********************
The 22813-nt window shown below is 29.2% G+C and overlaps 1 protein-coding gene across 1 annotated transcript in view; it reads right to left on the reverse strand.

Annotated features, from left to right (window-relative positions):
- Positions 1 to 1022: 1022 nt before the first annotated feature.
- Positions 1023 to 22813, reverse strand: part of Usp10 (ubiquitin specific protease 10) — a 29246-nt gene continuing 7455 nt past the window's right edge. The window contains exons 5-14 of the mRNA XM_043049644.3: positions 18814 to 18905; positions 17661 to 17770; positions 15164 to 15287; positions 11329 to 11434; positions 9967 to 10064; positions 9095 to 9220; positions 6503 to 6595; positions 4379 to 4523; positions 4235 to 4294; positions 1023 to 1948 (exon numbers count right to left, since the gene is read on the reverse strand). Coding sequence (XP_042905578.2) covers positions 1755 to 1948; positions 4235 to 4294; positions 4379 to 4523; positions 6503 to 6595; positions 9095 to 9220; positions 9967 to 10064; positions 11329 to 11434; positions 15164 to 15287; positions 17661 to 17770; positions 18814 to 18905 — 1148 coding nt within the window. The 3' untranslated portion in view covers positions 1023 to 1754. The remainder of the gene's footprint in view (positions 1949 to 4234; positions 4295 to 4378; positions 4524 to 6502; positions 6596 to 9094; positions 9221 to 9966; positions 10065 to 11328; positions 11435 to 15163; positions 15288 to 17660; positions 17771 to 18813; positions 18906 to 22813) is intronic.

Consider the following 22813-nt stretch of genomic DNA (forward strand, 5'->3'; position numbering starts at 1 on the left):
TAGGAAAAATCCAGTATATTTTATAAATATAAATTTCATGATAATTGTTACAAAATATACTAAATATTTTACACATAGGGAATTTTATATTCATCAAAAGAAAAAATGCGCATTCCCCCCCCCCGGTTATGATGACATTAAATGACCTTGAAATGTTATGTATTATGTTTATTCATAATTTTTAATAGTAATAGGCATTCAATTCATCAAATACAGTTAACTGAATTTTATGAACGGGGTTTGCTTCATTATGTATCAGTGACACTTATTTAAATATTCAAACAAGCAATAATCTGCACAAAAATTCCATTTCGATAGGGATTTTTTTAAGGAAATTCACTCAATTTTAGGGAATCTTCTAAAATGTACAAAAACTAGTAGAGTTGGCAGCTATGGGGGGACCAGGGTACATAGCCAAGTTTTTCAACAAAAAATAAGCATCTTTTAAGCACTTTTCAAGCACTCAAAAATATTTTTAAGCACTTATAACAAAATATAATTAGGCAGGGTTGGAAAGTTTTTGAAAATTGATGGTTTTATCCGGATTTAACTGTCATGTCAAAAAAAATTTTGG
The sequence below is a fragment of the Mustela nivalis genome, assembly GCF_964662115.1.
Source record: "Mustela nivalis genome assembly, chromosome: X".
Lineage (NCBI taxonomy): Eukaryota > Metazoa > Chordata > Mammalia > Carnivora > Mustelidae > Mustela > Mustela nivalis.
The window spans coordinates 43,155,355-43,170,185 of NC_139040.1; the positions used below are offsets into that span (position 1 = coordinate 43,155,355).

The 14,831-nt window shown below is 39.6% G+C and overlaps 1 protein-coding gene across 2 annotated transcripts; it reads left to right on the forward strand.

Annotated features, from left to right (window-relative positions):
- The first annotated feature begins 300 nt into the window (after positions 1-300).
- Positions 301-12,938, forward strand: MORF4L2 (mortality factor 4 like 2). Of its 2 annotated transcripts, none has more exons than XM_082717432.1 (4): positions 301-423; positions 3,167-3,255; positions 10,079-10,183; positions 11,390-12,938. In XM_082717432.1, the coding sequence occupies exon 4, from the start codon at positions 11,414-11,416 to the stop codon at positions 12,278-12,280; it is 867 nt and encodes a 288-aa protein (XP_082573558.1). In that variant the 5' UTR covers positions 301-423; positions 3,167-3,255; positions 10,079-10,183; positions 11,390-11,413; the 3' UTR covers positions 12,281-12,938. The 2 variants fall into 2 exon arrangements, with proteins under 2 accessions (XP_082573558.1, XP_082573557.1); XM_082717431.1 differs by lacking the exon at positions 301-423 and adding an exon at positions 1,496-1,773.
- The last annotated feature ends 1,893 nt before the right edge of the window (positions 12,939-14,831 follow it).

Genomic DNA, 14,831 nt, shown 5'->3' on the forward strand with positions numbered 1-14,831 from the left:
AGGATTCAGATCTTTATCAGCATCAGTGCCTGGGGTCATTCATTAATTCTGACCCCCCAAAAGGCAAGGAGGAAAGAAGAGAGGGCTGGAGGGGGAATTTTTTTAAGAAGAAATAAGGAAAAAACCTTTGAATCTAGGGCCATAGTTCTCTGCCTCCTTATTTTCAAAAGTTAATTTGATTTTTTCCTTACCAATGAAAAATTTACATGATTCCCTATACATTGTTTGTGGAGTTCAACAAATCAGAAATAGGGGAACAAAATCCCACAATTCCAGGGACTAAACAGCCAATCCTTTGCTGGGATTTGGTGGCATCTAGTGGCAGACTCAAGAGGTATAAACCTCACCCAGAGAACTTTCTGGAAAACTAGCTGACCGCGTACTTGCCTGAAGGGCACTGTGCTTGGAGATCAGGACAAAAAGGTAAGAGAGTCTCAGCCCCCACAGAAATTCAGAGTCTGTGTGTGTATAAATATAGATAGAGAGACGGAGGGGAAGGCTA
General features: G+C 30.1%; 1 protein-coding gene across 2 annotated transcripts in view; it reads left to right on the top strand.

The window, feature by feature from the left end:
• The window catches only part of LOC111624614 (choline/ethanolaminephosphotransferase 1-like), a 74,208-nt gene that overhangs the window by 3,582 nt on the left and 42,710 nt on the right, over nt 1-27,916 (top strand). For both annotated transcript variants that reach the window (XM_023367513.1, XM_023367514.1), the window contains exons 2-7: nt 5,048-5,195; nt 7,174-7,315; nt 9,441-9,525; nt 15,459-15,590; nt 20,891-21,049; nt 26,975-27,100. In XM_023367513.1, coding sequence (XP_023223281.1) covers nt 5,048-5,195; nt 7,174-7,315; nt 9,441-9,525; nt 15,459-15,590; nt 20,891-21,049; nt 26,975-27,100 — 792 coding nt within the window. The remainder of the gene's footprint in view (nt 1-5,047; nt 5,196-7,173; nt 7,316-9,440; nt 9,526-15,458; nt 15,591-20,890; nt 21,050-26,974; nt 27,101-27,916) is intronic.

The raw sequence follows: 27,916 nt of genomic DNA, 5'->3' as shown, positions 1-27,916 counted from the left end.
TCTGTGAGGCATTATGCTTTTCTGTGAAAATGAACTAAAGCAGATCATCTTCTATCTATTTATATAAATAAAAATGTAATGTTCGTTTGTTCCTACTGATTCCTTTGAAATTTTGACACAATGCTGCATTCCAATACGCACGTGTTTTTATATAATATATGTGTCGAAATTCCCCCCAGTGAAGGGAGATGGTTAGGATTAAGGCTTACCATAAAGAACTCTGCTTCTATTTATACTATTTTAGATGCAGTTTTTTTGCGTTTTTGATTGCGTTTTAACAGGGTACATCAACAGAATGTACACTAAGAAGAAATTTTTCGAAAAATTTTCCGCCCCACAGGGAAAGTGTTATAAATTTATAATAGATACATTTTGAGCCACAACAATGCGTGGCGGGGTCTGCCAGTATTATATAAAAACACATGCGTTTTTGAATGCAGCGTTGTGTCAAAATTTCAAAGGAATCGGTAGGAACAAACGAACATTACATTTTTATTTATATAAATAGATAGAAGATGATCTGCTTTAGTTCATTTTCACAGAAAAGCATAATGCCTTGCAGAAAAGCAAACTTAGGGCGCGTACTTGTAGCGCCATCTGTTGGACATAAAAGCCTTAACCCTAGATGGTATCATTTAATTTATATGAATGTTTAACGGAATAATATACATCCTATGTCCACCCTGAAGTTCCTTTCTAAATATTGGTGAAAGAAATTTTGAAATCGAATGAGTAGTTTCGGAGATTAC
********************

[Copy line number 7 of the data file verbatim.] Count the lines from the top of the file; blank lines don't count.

The sequence below is a fragment of the Mustela nivalis genome, assembly GCF_964662115.1.